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The West End Line, now a subway line in Brooklyn, New York City, is a branch line from the Broadway (Manhattan)-Fourth Avenue (Brooklyn) subway, serving the communities of Borough Park, New Utrecht, Bensonhurst, Bath Beach and Coney Island. It is served full time by the D, and rush hours by the M, which provides direct access to the financial district.

Although it was early dubbed the West End Line, it was also known as the Gunther's Road and the Bath Beach Line while it was a steam railroad. When planned as an elevated line, it was originally mapped as the New Utrecht Avenue Line but the common name prevailed after construction.


Opening as steam roadEdit

The West End Line was opened on October 5, 1863 as a steam dummy road[1], the Brooklyn, Bath and Coney Island Rail Road (BB&CI), to serve the communities between the Brooklyn city line and Bath Beach. At 11:00 on June 8, 1864, the extension to Coney Island was opened to the public, making it the first steam railroad to bring beachgoers from downtown Brooklyn. At the Brooklyn end, the steam line ended at 36th Street and Fifth Avenue, where the BB&CI's own horsecars ran to a connection with horsecars of the Brooklyn City Railroad at 25th Street and Fifth Avenue. The odd double transfer was made necessary by Brooklyn's refusal to allow the line to operate steam cars within its city limits.

The road took its common name from the area of its terminal on Coney Island, where a hotel of the same name, but unconnected to the railroad, existed. Its terminal was known as West End Terminal, a name which survived upon major rebuilding in 1919 as New West End Terminal before that name fell into disuse.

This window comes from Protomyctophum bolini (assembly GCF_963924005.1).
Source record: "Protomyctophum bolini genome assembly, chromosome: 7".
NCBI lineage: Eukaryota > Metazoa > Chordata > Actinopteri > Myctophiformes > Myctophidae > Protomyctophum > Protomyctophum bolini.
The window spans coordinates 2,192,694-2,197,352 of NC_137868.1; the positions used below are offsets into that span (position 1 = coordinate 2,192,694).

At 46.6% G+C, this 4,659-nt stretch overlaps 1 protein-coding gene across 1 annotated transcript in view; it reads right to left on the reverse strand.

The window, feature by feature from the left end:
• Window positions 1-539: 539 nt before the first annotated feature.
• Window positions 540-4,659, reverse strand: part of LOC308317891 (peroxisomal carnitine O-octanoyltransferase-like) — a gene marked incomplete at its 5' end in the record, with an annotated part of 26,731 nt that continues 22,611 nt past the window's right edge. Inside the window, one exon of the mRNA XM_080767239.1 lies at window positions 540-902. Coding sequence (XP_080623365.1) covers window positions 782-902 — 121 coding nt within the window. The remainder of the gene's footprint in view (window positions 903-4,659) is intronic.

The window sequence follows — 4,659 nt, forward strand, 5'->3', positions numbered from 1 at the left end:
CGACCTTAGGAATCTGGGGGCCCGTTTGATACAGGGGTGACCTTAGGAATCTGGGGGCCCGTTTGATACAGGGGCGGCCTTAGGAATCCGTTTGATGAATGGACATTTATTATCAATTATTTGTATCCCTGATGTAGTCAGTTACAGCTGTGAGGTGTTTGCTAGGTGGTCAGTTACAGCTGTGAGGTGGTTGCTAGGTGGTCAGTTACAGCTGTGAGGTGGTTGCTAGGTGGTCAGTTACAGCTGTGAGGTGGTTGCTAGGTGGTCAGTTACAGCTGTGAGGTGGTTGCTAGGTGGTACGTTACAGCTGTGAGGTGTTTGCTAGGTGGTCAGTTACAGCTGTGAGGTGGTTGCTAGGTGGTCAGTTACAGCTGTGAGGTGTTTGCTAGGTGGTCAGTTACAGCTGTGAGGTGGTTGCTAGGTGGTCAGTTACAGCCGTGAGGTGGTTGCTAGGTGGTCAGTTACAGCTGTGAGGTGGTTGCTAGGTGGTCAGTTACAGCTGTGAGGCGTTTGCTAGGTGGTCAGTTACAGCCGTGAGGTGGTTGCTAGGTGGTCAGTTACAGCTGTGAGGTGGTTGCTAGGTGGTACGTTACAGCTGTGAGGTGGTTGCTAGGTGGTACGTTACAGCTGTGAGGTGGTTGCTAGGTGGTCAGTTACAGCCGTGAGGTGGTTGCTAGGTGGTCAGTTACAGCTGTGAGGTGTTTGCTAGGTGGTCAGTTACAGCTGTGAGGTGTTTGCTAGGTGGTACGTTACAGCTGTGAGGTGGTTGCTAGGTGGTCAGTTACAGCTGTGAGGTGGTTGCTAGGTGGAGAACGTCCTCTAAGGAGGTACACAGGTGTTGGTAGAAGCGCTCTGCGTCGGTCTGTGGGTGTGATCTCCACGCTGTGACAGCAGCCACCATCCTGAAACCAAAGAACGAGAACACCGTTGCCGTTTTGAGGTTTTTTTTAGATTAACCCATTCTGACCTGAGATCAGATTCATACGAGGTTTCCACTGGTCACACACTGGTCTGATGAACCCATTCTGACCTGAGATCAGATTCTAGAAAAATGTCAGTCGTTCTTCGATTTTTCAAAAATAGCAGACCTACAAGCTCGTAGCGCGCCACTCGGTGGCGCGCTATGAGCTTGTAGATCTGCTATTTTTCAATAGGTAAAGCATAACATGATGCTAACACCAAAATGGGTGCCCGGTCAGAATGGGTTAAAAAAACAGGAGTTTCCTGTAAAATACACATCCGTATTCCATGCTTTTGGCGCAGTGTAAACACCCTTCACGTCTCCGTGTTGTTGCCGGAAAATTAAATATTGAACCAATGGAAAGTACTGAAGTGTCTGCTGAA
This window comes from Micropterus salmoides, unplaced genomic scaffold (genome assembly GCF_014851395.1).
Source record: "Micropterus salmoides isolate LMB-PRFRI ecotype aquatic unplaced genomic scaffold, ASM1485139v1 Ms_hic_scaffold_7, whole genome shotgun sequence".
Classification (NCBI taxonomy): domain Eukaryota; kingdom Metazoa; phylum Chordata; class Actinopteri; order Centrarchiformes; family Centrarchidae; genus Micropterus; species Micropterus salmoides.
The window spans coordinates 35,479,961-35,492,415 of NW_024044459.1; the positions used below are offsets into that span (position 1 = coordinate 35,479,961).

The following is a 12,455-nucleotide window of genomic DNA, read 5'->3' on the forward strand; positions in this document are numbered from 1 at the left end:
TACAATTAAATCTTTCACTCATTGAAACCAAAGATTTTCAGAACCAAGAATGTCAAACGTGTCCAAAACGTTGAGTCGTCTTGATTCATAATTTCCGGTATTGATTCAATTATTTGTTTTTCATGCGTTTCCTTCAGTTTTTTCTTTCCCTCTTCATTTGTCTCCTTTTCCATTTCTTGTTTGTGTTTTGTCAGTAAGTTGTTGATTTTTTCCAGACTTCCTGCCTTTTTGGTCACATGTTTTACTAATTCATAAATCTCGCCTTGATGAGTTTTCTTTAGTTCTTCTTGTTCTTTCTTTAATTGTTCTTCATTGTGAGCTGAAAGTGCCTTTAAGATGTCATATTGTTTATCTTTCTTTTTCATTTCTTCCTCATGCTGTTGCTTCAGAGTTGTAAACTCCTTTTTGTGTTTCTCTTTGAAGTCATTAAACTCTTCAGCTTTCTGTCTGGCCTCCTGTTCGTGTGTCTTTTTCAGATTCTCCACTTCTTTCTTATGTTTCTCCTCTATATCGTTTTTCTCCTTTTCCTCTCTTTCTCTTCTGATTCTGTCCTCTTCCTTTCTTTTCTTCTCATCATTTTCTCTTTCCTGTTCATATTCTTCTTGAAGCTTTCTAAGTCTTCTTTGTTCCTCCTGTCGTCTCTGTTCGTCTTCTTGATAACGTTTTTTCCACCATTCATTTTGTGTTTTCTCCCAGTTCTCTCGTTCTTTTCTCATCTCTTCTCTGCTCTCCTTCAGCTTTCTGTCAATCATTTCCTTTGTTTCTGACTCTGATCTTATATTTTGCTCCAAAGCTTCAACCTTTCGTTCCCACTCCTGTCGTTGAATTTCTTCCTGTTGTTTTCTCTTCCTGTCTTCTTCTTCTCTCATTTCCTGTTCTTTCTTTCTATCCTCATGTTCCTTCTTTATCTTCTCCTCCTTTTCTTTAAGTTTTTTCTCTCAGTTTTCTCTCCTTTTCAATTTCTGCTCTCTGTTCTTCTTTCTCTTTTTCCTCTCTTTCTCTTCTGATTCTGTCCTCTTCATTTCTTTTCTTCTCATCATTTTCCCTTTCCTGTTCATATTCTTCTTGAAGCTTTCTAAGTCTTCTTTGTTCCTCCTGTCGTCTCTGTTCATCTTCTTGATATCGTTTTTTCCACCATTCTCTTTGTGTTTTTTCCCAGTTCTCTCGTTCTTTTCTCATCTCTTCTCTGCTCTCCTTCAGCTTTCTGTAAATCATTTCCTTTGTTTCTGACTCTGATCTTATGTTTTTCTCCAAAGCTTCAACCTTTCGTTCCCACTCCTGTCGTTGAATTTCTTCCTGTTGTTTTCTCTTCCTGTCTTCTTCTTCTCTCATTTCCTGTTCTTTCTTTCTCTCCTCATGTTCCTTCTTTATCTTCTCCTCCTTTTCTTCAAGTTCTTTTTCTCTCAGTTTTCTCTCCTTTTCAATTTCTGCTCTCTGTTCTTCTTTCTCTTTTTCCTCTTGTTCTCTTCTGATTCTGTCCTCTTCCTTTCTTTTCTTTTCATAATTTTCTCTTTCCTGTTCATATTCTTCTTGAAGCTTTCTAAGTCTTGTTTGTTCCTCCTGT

The road was reorganized in 1868, on January 22, 1879, and again on December 1, 1885, the latter time changing its name to the Brooklyn, Bath and West End Railroad, formalizing the use of West End in the line's name. Before that time, the original steam dummy cars, which consisted of a locomotive and passenger car in one railroad-coach-type frame, were replaced by conventional steam locomotives pulling unpowered coaches.

A series of lease agreements between 1893 and 1899 put the West End in control of a series of other companies, the last putting it under the control of the Brooklyn Rapid Transit Company (BRT) system on April 1, 1899.

Part of the Brooklyn elevated systemEdit

BRT control paved the way for the line to be connected to the elevated system, and in 1900 electric service began between Park Row, Manhattan, and Bath Beach, Brooklyn. Trains operated by third rail power to a ramp at 37th Street, and from that point, trains raised trolley poles to operate from overhead wire, mostly on streets, to Coney Island.

Part of the New York City subway systemEdit

Under the Dual Contracts of 1913, the line was rebuilt as an elevated line over New Utrecht Avenue, 86th Street and Stillwell Avenue, fully opening to Coney Island on July 21, 1917. The original surface right-of-way was retained for use by trolley cars to provide local service and protect the company's franchise. Over the years, the West End line has been featured in movies and television shows. The famous chase scene from "The French Connection" (1971) was filmed under the West End line in Brooklyn, and the opening scene of "Saturday Night Fever" (1977) features Tony Manero (John Travolta) walking down 86th Street, with the West End elevated line above. Additionally, the opening credits of the television show "Welcome Back, Kotter" (1975) also featured the West End line.

See alsoEdit

External linksEdit


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